The Sad State of C Strings
Updated: Aug 5, 2021
Character strings are an essential component of any programming language, but C Strings were a bit unusual in not defining an explicit string type. The C standard specifies some standard library functions for operating on C strings, which gives them a de-facto type and standard methods, but the standard library functions were horrible when first invented in the 1970s, and nothing sane has replaced them yet. In honor of the Chinese Lunar New Year, and the 30th anniversary of this rant, I delve once more into these problems.
There are numerous design flaws in the C string library, including the lack of a string type with explicit lengths, and other such misfeatures. One of my pet peeves is the sheer idiocy of the basic Copy function, strcpy(). It takes two arguments: a pointer to a destination and a pointer to a source, and returns the pointer to the destination. This is a prime example of idiotic API design - a function should never return a value to a caller that the caller already knows. It’s a waste of a return value, redundant information. Staying within the C string paradigm, the smart thing to have done would be to return a pointer to the *end* of the destination - this is new information that the caller doesn’t have, and is extraordinarily useful. Knowing the end and the beginning of the destination lets you quickly compute the string’s length, thus obviating a call to strlen(). (And because string operations so often need to know the lengths of the strings they’re operating on, strlen() is otherwise heavily used, at a cost equal to the length of the string.)
Furthermore, this misdesign causes the C library to need another almost-identical function, strcat() for concatenating two strings together. Since knowledge of where the string ends is not retained anywhere, you need an explicit function like strcat() that walks to the end of the destination string before then copying on the contents of the source string.
As I pointed out in my original posts, constructing a larger string out of multiple smaller strings is a pretty common programming task. With the C library’s definitions, you can do this: char buf[MAXLEN]; int len; strcat(strcat(strcat(strcpy(buf, "This "),"is "),"a long "),"string."); len = strlen(buf); The above example executes in exponential time with the length of the strings. It’s often used as an example of Shlemiel the Painter algorithms (although that name comes about 15 years after I first drew attention to the problem). Using my strcopy() proposal you could do this: len = strcopy(strcopy(strcopy(strcopy(buf, "x"),"y"),"z"),"phooey") - buf; which executes in linear time and avoids the 2x cost from strlen() running through the entire string a second time.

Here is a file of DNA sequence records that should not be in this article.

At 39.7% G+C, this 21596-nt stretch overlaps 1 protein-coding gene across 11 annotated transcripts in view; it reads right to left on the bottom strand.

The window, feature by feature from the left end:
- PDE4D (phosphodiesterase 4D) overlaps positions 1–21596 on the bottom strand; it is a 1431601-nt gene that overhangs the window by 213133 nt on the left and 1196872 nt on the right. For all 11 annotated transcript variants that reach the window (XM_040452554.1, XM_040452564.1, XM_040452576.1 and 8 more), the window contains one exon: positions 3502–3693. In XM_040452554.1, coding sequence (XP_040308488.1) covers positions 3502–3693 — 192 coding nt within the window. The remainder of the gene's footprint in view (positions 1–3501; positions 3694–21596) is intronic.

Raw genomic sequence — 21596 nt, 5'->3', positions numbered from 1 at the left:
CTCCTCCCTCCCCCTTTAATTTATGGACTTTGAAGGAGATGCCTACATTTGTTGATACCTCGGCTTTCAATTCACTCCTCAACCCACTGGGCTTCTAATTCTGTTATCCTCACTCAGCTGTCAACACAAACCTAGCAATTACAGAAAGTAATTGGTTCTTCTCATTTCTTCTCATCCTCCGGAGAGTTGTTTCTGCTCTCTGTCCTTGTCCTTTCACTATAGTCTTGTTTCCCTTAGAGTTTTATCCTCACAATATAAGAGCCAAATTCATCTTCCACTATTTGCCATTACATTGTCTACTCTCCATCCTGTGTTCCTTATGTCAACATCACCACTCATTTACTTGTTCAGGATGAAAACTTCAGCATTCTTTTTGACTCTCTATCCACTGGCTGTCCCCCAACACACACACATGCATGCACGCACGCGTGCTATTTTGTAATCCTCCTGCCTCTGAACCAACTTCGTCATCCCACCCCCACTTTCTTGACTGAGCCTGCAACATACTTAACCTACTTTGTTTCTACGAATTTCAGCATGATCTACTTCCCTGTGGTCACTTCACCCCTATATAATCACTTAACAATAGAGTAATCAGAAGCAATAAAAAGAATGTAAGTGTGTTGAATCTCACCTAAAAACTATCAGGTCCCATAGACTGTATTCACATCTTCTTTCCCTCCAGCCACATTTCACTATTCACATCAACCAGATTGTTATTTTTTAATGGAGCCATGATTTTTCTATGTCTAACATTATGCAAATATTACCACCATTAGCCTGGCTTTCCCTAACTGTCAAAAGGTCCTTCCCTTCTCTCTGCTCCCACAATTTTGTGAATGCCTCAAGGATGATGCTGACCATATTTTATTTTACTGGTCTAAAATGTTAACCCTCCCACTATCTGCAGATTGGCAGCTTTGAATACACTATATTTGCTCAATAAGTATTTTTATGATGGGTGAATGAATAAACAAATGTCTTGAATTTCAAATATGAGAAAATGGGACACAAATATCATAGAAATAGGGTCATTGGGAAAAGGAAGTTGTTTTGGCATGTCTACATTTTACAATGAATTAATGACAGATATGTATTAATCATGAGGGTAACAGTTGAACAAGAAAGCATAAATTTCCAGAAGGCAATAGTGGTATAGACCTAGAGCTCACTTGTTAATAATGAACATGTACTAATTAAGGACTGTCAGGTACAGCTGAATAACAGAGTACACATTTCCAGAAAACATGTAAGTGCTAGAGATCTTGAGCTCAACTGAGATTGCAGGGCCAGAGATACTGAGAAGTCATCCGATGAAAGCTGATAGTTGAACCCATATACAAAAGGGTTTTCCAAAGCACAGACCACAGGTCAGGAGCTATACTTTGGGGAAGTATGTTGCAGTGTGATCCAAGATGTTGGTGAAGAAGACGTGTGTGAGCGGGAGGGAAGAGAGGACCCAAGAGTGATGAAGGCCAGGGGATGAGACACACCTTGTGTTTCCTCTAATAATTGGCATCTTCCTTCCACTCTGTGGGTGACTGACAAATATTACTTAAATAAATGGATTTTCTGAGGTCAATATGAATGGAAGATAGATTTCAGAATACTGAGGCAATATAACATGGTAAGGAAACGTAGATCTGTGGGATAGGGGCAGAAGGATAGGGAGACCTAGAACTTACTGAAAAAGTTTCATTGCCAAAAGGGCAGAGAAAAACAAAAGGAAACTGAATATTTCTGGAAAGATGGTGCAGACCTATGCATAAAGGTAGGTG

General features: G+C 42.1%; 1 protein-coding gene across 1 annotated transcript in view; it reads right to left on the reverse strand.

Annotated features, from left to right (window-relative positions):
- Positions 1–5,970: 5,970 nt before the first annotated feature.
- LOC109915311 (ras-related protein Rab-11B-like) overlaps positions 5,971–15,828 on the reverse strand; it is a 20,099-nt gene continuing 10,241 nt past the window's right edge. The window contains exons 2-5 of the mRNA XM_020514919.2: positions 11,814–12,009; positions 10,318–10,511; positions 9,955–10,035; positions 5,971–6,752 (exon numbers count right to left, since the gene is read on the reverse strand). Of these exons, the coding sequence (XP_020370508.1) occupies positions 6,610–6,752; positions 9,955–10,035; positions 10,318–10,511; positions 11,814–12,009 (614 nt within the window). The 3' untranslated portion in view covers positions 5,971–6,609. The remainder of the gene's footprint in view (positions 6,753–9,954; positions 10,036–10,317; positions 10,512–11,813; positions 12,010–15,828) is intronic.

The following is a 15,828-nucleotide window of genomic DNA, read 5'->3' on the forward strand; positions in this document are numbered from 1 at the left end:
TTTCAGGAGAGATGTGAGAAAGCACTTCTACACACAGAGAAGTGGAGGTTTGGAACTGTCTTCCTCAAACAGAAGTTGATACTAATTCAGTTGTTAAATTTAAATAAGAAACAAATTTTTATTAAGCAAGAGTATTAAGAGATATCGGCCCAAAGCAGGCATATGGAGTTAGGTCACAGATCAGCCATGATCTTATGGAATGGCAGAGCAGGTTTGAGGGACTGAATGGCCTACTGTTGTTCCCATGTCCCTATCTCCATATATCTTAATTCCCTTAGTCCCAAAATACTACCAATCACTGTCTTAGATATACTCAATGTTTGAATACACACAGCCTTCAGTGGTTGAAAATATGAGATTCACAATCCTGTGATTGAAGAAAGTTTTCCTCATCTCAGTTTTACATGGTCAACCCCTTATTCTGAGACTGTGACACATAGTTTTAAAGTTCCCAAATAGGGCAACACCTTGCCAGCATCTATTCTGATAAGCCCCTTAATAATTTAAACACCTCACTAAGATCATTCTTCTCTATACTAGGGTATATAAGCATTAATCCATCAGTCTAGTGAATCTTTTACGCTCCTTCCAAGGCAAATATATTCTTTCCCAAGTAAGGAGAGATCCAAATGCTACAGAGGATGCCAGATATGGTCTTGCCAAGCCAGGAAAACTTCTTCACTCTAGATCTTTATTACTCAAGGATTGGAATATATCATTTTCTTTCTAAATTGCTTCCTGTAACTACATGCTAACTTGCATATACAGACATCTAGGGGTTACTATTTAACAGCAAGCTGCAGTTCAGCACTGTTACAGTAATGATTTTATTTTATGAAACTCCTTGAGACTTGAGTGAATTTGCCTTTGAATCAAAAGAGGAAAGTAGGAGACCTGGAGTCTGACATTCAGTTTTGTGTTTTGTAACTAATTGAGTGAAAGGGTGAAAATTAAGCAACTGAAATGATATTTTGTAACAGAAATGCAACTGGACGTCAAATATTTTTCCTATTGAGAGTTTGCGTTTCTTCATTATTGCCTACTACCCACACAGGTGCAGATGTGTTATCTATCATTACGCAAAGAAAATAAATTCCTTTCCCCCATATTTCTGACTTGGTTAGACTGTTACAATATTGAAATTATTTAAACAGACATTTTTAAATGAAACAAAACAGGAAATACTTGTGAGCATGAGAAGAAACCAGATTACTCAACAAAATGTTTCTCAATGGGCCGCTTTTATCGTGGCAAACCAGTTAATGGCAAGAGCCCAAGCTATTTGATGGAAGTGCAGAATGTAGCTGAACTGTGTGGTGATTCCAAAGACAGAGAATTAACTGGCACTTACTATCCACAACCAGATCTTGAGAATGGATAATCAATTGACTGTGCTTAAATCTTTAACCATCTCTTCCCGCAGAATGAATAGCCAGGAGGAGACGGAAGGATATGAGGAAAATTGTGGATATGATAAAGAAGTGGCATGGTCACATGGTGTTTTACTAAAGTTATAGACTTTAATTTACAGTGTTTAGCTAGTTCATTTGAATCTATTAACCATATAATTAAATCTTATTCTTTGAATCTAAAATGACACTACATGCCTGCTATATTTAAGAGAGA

The same misdesign also applies to memcpy().
Meanwhile, as the years rolled on and programmers continued to get bitten by the poor design of the Standard C Library’s string functions, new concerns raised their heads - buffer overflows. Again, this is a direct consequence of the C language lacking an explicit string type with explicit lengths. Many solutions have also been proposed to solve this, with BSD’s strlcpy() gaining the most adoption. Unfortunately, it too is an idiotic design. strlcpy() takes three arguments - the destination and source, as with strcpy(), and also a size for the destination buffer. Passing the buffer size allows strlcpy() to stop short of overflowing the buffer, which is an admirable goal, just poorly implemented.
The obvious flaw in strlcpy() is again to do with constructing long strings. You can no longer do the above example in a single statement: strcat(strcat(strcat(strcpy(buf, "This "),"is "),"a long "),"string."); because with strlcpy() you would have to recompute the remaining buffer size for every call, yielding horrendously redundant and inefficient code: char buf[MAXLEN], *ptr = buf; int len, rem = sizeof(buf); len = strlcpy(ptr, "This ", rem); rem -= len; ptr += len; len = strlcpy(ptr, "is ", rem); rem -= len; ptr += len; len = strlcpy(ptr, "a long ", rem); rem -= len; ptr += len; len = strlcpy(ptr, "string.", rem); ptr += len; len = ptr - buf; The correct API design would simply pass a pointer to the end of the buffer. This will be a constant and thus not require recomputing before each invocation: char buf[MAXLEN], *end = buf+sizeof(buf); int len; len = strecopy(strecopy(strecopy(strecopy(buf, "This ", end),"is ",end),"a long ",end),"string.",end) - buf;
It’s a shame that after so much time has passed and so much energy has been expended on these topics, that the community still hasn’t adopted an intelligent solution that both preserves the original use cases and solves the extant problems. In OpenLDAP we exterminated most uses of plain C strings years ago and it was a lengthy process, beginning in earnest in October 2001 and not really being completed until February 2003. When such poor APIs are so deeply ingrained into the official specification of the language it’s difficult to make improvements and get new programmers to use them. Even the programmers who might be aware of the question typically consider it too minor a detail to sweat over, but as always, the Devil’s in the details.
One of the fundamental principles of good code is “don’t compute the same thing twice.” The Standard C Library violates this principle in its functions that return a value to the caller that the caller already possesses. The BSD strl* functions violate this principle in forcing the programmer to recompute the position of the end of a destination buffer, even though that endpoint doesn’t change. The inefficiencies that result from violating this principle are insidious and far-reaching, turning otherwise straightforward-looking code into performance disasters.